Deutsches Studentenwerk

The campus with its five faculties, located on the outskirts of the small town of Dieburg and 15 kilometres from Darmstadt, is not very attractive for German students. They prefer to be put on a long waiting list for one of the student-houses in Darmstadt. International students, on the other hand, have to rely on finding a place to live quickly and cheaply and in Dieburg there is always a room available. The rent costs only 220 Euro per month – so three quarters of the residents here are international students – only 52 are German. In many other student- houses all over the country the proportion of foreign students is a little over 30 percent. With this percentage the Studentenwerke’s aim is to integrate international students. People like Mahamadou are all the more important because it is their task to promote the interaction between international and German fellow students.

Mahamadou says goodbye to Edwin, who picks up his rucksack. “Good luck”, he calls after him. A group of students come into the kitchen and Spanish chatter fills the room, “Hola Mahamadou”, says one of them and opens the oven. A spicy aroma fills the kitchen. As there is no crockery in the kitchen everyone has brought their own plate. ‘Please wash dishes immediately”, says a notice above the sink. Plus three exclamation marks. The appeal obviously works because the sink is empty and clean, but it’s not like that everywhere, says Mahamadou. The 14 eat-in kitchens which are shared by between eight and 16 residents are never-ending points of contention. The caretaker has put notices up on the walls explaining the German waste separation system in ten different languages – used paper, domestic waste and glass. The fridge at the end of the worktop is divided into ten lockable compartments, but the strongbox-like system has not proven successful. Food is often left to rot, so now each room is to have its own fridge.

The Brasilian student, Luis Octávio Noschang, can’t wait for the day when the fridge arrives. Since his arrival three weeks ago he keeps his food in a see-through plastic box on a shelf in his carefully tidied room on the fourth floor. “The kitchen here is not very nice”, he explains. Here the cultural peculiarities of each nation become very evident. The student of media production plans to stay in Germany for at least four years and to finish his studies here. Luis has to ration his hard-earned savings carefully because, according to the law, as an international student he is only allowed to earn extra money by working for 90 full or 180 half days. He can’t afford his own flat. A German-Portuguese dictionary lies next to his bed. His dark-haired girlfriend from Brasil smiles at him from a photo on his desk, next to her is his laptop. Luis would like to get internet access so that he can write emails to her from his room. But there is no internet access here, so he turns to Mahamadou for help. The tutor suggests: “Come and see me tomorrow and I’ll show you how to get connected.” In the student-house internet only works via wireless LAN. Mahamadou has contacts at the phone companies and can help with sorting out a contract.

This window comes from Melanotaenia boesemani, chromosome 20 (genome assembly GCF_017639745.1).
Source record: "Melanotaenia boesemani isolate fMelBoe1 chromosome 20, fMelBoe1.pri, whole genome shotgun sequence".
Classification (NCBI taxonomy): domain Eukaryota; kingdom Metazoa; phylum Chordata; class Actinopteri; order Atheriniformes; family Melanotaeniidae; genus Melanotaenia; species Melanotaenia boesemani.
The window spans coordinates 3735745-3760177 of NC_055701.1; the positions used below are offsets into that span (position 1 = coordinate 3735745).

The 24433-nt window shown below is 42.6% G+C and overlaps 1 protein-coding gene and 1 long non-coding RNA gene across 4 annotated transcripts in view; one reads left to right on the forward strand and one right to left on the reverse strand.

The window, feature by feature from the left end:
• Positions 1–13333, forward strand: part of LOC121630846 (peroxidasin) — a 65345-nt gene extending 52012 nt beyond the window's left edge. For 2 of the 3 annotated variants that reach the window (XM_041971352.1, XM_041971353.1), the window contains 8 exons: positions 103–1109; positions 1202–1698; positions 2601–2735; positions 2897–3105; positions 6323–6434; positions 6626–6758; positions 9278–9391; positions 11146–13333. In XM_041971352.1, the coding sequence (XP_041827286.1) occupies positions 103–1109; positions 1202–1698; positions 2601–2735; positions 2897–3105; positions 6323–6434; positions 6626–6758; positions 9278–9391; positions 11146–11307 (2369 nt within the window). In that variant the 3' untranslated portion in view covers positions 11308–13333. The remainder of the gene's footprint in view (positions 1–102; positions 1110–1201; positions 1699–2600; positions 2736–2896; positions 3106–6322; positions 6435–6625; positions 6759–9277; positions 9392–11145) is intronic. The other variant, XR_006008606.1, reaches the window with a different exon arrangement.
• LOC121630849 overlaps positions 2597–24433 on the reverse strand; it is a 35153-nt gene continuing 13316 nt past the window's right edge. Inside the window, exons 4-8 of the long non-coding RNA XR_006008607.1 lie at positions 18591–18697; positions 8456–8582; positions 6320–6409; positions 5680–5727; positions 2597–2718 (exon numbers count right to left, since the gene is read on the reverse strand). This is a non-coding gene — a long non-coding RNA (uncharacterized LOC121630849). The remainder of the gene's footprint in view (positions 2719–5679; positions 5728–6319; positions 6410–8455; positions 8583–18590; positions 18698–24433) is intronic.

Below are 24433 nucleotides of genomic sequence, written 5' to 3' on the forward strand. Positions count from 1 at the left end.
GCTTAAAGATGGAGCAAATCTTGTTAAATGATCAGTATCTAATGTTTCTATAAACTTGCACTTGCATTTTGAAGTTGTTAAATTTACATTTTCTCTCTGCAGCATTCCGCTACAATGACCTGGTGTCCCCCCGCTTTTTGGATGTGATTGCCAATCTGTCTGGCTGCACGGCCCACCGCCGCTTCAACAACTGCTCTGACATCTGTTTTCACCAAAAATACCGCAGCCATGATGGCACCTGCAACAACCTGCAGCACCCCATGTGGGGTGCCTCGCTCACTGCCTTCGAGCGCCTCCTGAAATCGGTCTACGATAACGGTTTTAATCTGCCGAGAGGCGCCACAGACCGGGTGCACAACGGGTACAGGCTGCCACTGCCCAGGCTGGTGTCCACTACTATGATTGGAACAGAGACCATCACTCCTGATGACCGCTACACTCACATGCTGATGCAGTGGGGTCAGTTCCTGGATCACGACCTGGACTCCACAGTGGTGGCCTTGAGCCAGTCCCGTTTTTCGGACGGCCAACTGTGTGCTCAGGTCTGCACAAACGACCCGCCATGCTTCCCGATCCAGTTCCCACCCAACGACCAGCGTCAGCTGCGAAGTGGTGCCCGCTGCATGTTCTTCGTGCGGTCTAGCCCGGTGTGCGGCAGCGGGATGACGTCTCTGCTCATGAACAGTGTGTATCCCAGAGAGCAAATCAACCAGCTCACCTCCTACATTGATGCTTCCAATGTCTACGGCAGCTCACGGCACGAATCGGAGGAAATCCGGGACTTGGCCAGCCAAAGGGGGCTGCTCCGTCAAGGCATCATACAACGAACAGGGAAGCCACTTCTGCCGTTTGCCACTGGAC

After his entry into the country, Luis nearly missed the deadline for enrolment. He only had two days to register and didn’t know that he still needed to get health insurance. He could only arrange that if he had a German bank account. The second bank that he asked agreed to give him an account and then a race against time began: “I ran around like a madman, and so many public authorities close early.” He just managed to register in time. No-one in the enrolment office at the university in Darmstadt had told him about the complicated process. Mahamadou has already heard of this problem from other students he takes care of. He arranges to meet Luis later on for lunch in the cafeteria opposite.

Mahamadou takes the stairs to the first floor and walks down the hall to his room. He must write some more on his thesis which he will hand in in just a few weeks. Once he has graduated, at the latest in September 2007, his time as student-house tutor will be over. Until then, every student who has a question can come to him. There are no opening hours; his door is open to all. And if he should happen to be out he has prepared a yellow slip of paper so that everyone knows where he is. It says:  “I’m at the football pitch”, or “I’m at the university”. Sometimes Mahamadou would just like to be left in peace, in which case he has prepared another note. The message is friendly, but clear: “I’m having a well-earned sleep.

 

Text: Anna Kröning, photos: Iris Maurer

 

The above article was published in the DSW-Journal 2/2007.

 

part 1